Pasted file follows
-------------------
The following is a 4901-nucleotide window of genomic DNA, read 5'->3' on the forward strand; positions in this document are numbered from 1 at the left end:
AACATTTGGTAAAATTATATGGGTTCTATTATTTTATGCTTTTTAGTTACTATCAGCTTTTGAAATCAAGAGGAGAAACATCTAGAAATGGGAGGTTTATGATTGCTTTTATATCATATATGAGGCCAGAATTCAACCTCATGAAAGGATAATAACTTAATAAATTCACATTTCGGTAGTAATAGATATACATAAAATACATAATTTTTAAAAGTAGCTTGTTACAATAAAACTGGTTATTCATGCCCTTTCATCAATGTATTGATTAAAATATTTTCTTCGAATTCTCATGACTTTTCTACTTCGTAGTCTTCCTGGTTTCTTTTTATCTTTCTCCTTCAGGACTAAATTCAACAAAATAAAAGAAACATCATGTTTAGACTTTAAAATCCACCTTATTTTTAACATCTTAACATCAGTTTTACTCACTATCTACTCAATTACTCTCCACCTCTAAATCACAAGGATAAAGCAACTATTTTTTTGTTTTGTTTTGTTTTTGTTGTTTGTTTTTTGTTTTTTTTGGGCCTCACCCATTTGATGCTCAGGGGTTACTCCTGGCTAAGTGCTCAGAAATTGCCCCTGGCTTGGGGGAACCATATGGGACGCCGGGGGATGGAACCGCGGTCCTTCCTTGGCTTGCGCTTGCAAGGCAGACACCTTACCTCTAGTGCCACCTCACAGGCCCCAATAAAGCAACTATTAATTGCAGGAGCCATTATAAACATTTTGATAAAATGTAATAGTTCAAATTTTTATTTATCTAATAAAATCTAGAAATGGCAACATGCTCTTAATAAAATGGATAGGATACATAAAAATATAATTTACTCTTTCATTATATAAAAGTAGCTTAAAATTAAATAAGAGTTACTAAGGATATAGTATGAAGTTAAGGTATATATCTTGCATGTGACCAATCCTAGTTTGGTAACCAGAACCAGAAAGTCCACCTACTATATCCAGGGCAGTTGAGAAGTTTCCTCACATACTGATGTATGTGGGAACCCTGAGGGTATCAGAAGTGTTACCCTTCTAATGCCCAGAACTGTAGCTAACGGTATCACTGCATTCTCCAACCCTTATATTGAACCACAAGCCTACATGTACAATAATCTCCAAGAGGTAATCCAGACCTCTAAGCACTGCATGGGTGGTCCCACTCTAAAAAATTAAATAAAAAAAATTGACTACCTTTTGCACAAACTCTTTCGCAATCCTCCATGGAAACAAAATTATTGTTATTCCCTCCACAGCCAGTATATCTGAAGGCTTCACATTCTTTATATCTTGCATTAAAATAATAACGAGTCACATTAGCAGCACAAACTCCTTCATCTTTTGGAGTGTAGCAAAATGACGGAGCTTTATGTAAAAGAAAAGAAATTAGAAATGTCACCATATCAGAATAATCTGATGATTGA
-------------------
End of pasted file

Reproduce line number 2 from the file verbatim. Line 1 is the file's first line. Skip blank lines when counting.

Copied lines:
AACATTTGGTAAAATTATATGGGTTCTATTATTTTATGCTTTTTAGTTACTATCAGCTTTTGAAATCAAGAGGAGAAACATCTAGAAATGGGAGGTTTATGATTGCTTTTATATCATATATGAGGCCAGAATTCAACCTCATGAAAGGATAATAACTTAATAAATTCACATTTCGGTAGTAATAGATATACATAAAATACATAATTTTTAAAAGTAGCTTGTTACAATAAAACTGGTTATTCATGCCCTTTCATCAATGTATTGATTAAAATATTTTCTTCGAATTCTCATGACTTTTCTACTTCGTAGTCTTCCTGGTTTCTTTTTATCTTTCTCCTTCAGGACTAAATTCAACAAAATAAAAGAAACATCATGTTTAGACTTTAAAATCCACCTTATTTTTAACATCTTAACATCAGTTTTACTCACTATCTACTCAATTACTCTCCACCTCTAAATCACAAGGATAAAGCAACTATTTTTTTGTTTTGTTTTGTTTTTGTTGTTTGTTTTTTGTTTTTTTTGGGCCTCACCCATTTGATGCTCAGGGGTTACTCCTGGCTAAGTGCTCAGAAATTGCCCCTGGCTTGGGGGAACCATATGGGACGCCGGGGGATGGAACCGCGGTCCTTCCTTGGCTTGCGCTTGCAAGGCAGACACCTTACCTCTAGTGCCACCTCACAGGCCCCAATAAAGCAACTATTAATTGCAGGAGCCATTATAAACATTTTGATAAAATGTAATAGTTCAAATTTTTATTTATCTAATAAAATCTAGAAATGGCAACATGCTCTTAATAAAATGGATAGGATACATAAAAATATAATTTACTCTTTCATTATATAAAAGTAGCTTAAAATTAAATAAGAGTTACTAAGGATATAGTATGAAGTTAAGGTATATATCTTGCATGTGACCAATCCTAGTTTGGTAACCAGAACCAGAAAGTCCACCTACTATATCCAGGGCAGTTGAGAAGTTTCCTCACATACTGATGTATGTGGGAACCCTGAGGGTATCAGAAGTGTTACCCTTCTAATGCCCAGAACTGTAGCTAACGGTATCACTGCATTCTCCAACCCTTATATTGAACCACAAGCCTACATGTACAATAATCTCCAAGAGGTAATCCAGACCTCTAAGCACTGCATGGGTGGTCCCACTCTAAAAAATTAAATAAAAAAAATTGACTACCTTTTGCACAAACTCTTTCGCAATCCTCCATGGAAACAAAATTATTGTTATTCCCTCCACAGCCAGTATATCTGAAGGCTTCACATTCTTTATATCTTGCATTAAAATAATAACGAGTCACATTAGCAGCACAAACTCCTTCATCTTTTGGAGTGTAGCAAAATGACGGAGCTTTATGTAAAAGAAAAGAAATTAGAAATGTCACCATATCAGAATAATCTGATGATTGA